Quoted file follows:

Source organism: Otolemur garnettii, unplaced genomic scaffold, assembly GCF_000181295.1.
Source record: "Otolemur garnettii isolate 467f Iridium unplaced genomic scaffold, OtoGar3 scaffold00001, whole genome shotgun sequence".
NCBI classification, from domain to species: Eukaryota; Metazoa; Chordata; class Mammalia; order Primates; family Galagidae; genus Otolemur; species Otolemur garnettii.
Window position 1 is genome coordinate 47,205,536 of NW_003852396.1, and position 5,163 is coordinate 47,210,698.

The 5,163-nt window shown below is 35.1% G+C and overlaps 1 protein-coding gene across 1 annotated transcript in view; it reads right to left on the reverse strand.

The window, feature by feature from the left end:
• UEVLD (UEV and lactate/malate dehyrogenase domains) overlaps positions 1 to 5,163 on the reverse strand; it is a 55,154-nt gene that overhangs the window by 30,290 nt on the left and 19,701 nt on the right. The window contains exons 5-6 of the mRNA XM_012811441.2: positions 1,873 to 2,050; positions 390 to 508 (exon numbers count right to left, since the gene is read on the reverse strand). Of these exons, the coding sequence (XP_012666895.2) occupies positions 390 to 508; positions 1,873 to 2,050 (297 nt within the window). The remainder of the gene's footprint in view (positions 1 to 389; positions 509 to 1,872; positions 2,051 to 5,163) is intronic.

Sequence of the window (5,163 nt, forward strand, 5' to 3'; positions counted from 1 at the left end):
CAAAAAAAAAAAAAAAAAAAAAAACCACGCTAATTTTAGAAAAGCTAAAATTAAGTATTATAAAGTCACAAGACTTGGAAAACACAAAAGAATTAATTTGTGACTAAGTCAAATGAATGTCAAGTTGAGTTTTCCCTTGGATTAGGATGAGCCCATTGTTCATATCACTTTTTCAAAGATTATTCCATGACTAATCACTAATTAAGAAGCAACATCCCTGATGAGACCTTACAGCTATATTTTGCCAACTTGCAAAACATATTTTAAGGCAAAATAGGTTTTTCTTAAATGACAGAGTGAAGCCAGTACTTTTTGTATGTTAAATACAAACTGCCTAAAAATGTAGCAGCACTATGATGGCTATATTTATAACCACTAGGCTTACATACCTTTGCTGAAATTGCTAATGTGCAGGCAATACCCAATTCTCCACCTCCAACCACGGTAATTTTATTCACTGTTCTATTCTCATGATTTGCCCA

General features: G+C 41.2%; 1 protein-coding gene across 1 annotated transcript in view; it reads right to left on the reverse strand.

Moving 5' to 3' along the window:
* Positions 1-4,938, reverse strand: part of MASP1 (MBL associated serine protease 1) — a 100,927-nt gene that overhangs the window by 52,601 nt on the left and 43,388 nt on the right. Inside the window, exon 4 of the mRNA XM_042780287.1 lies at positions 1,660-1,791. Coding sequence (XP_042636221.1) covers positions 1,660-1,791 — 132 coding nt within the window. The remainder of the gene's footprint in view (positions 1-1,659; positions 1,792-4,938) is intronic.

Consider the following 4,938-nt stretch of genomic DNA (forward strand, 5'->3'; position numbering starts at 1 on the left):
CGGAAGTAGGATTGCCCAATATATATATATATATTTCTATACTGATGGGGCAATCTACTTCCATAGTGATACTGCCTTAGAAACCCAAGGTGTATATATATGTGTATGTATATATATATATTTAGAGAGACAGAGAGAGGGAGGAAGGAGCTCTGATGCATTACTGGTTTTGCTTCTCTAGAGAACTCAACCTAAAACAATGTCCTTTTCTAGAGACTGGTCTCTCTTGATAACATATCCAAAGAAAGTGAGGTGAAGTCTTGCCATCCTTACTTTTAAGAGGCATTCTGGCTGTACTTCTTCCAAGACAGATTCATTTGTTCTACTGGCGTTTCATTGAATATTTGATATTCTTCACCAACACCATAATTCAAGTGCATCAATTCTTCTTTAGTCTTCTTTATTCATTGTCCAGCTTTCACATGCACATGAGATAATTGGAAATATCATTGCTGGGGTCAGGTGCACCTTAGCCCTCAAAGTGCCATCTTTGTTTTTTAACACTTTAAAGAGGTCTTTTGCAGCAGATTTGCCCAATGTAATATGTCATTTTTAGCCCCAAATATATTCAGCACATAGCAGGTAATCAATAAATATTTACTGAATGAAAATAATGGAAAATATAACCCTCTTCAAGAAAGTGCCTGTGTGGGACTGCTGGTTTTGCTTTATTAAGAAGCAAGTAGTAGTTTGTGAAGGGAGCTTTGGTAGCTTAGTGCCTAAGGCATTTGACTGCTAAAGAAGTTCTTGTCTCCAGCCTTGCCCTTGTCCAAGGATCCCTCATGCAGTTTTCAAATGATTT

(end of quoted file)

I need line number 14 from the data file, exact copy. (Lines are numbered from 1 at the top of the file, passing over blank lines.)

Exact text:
CGGAAGTAGGATTGCCCAATATATATATATATATTTCTATACTGATGGGGCAATCTACTTCCATAGTGATACTGCCTTAGAAACCCAAGGTGTATATATATGTGTATGTATATATATATATTTAGAGAGACAGAGAGAGGGAGGAAGGAGCTCTGATGCATTACTGGTTTTGCTTCTCTAGAGAACTCAACCTAAAACAATGTCCTTTTCTAGAGACTGGTCTCTCTTGATAACATATCCAAAGAAAGTGAGGTGAAGTCTTGCCATCCTTACTTTTAAGAGGCATTCTGGCTGTACTTCTTCCAAGACAGATTCATTTGTTCTACTGGCGTTTCATTGAATATTTGATATTCTTCACCAACACCATAATTCAAGTGCATCAATTCTTCTTTAGTCTTCTTTATTCATTGTCCAGCTTTCACATGCACATGAGATAATTGGAAATATCATTGCTGGGGTCAGGTGCACCTTAGCCCTCAAAGTGCCATCTTTGTTTTTTAACACTTTAAAGAGGTCTTTTGCAGCAGATTTGCCCAATGTAATATGTCATTTTTAGCCCCAAATATATTCAGCACATAGCAGGTAATCAATAAATATTTACTGAATGAAAATAATGGAAAATATAACCCTCTTCAAGAAAGTGCCTGTGTGGGACTGCTGGTTTTGCTTTATTAAGAAGCAAGTAGTAGTTTGTGAAGGGAGCTTTGGTAGCTTAGTGCCTAAGGCATTTGACTGCTAAAGAAGTTCTTGTCTCCAGCCTTGCCCTTGTCCAAGGATCCCTCATGCAGTTTTCAAATGATTT